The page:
Here’s the catch.
The government has also announced plans to subsidize that penalty by as much 100 per cent, for any plants that have emission levels just above the new intensity benchmark.
That subsidy from taxpayers to the LNG companies drops on a sliding scale to 50 per cent of the penalty that would otherwise be applicable at 0.23 tonnes of CO2 emissions.
And that’s not even the half of it, as I will explain in my next installment. The Clark government has extended unprecedented tax concessions to the LNG industry that will be locked-in for 25 years and underwritten by B.C. taxpayers.
Any changes in those guaranteed tax rates, tax credits or to the carbon tax that is specifically applicable to the LNG sector will be fully compensable by B.C. taxpayers for at least the next 25 years.
If any subsequent LNG plant gets a more favourable tax deal than the Pacific Northwest LNG proposal, headed by Malaysian state-oil giant Petronas, that project will get it too.
Bottom line of that sweetheart scheme is that B.C. taxpayers will be obliged to shell out potentially tens of millions of dollars to subsidize LNG companies’ rightful penalties on their uncapped emissions. And they get to make billions in profits.
At the same time, the government has exempted those LNG plants from having to account for their upstream natural gas production emissions from fracking, processing and pipelines.
The emissions from those LNG plants, as defined, only account for 30 per cent of the natural gas industry’s GHG emissions in British Columbia.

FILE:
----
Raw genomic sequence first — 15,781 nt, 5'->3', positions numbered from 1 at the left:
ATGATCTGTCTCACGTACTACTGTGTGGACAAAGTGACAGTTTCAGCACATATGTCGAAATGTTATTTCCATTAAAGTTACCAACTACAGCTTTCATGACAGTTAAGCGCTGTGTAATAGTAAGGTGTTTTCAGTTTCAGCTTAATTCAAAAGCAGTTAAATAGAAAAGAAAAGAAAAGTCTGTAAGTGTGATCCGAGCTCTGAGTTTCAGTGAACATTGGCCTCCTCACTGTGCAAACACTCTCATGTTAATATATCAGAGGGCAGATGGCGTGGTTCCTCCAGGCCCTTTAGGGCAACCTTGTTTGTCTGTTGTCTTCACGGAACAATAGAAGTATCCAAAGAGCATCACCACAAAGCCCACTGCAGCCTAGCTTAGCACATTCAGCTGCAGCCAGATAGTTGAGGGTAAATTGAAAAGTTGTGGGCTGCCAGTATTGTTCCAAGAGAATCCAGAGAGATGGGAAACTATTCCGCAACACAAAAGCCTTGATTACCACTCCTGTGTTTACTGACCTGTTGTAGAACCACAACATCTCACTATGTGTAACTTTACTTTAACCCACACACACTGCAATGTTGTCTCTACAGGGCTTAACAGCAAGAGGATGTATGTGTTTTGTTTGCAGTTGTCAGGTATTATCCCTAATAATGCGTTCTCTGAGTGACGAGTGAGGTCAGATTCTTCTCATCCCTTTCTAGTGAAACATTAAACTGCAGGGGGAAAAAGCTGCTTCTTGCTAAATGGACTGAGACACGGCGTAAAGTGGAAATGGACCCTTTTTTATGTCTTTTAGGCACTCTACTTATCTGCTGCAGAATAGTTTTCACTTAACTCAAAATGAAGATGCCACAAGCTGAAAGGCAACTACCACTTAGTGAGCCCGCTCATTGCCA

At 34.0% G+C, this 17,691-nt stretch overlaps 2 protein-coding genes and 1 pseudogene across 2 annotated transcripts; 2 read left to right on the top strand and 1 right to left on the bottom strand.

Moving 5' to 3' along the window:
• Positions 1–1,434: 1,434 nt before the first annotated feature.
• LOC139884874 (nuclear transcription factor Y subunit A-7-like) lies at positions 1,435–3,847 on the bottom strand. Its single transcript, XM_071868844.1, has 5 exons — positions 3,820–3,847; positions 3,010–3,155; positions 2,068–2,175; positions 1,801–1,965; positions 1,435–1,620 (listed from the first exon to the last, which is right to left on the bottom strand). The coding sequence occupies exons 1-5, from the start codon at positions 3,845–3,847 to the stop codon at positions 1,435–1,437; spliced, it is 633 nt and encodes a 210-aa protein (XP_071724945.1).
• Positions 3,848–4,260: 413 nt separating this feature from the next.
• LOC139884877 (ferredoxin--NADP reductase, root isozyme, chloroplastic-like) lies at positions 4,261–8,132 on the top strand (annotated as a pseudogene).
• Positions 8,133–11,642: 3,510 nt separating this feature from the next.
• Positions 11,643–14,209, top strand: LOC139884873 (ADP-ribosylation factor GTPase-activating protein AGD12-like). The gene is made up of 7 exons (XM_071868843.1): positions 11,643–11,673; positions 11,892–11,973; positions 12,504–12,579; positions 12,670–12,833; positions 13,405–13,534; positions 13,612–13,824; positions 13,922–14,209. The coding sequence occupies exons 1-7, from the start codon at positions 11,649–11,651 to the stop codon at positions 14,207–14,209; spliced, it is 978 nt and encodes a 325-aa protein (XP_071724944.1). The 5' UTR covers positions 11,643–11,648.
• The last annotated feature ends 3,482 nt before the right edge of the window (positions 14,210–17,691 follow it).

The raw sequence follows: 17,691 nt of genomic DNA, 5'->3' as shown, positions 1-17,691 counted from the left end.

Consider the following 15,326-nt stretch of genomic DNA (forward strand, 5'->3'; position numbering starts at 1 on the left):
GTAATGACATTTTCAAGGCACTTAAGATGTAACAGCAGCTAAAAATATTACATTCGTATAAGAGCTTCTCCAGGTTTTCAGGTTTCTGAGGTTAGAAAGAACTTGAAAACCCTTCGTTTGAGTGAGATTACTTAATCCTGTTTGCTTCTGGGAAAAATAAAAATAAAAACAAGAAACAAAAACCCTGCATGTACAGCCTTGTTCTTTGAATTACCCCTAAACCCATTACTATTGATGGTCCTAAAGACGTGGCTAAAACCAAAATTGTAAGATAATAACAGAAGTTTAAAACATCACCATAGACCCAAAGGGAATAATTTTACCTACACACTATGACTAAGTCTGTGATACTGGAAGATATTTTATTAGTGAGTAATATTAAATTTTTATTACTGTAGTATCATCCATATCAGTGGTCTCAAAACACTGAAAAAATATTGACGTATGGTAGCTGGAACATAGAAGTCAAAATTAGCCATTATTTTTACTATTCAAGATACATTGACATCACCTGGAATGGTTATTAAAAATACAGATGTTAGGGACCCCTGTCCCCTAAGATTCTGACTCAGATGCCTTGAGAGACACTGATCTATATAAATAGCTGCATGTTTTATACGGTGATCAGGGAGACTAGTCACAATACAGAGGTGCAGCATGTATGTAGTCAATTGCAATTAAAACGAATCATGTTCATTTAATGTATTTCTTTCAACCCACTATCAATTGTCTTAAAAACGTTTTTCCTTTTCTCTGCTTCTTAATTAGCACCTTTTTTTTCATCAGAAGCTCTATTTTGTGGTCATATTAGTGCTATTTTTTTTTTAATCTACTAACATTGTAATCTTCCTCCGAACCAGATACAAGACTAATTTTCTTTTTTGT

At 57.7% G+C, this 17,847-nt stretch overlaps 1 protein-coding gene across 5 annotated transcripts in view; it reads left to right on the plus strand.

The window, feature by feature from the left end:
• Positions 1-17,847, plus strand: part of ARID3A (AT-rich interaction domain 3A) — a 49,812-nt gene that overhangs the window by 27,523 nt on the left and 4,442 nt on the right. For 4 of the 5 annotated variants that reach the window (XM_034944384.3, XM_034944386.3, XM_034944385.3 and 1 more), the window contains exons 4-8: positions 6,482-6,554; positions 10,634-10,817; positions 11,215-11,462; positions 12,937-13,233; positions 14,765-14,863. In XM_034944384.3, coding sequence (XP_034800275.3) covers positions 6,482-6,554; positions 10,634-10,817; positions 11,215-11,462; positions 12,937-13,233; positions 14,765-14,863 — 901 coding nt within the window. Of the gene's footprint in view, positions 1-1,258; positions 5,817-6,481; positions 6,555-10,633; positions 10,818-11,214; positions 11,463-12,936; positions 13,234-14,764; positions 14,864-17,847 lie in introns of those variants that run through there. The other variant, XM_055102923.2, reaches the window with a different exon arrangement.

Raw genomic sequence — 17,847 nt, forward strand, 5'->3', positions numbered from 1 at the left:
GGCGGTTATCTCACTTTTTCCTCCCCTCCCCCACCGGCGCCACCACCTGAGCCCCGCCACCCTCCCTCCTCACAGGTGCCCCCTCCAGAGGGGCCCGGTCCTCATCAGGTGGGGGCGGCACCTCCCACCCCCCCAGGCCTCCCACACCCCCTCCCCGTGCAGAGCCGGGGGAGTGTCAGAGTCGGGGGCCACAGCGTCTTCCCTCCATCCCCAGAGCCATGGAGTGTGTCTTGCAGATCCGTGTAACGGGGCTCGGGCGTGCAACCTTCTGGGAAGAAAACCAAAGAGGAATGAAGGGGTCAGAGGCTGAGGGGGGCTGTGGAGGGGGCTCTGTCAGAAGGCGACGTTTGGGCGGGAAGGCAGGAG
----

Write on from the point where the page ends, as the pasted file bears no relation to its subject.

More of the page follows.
To make matters worse, the Clark government has simply redefined any gas-fired energy used to drive those LNG plants as “clean power.”
That flatly contradicts the Campbell government’s definition of clean, renewable power, which underpinned its clean energy plan and laws. It is anathema to the CLT’s vision for 100 per cent renewable power, as opposed to the 93 per cent renewable power portfolio requirement that exists today, as a result of the 2008 climate action and clean energy plans.
As Clean Energy Canada has rightly argued, the government has a long, long way to go before it can credibly claim that B.C.’s LNG industry will be even close to the “cleanest in the word.”
Those standards for regulating the amount of carbon that is allowable per unit of LNG only deal with the intensity of those carbon emissions.
Reducing emissions intensities is a necessary step to reducing the overall volume of emissions produced. But in itself, it does nothing to stop that total volume of carbon pollution from increasing along with higher production levels.
The government’s approach will allow carbon emissions to dramatically increase, despite those efficiency gains in the emissions intensity levels.
It is yet another sop to Big Oil that has co-opted B.C.’s climate action plan for the sake of liberating new investments in fossil fuel developments and higher profits for those companies.
By comparison, a cap-and-trade system works very differently, most importantly, by ensuring that overall net carbon emissions go down, not up.
That system purports to let the market decide how much the price of carbon should be, as regulated emitters buy, sell or bank their needed or unused emissions allowances, to meet the hard caps that governments impose upon them for their allowable emission levels.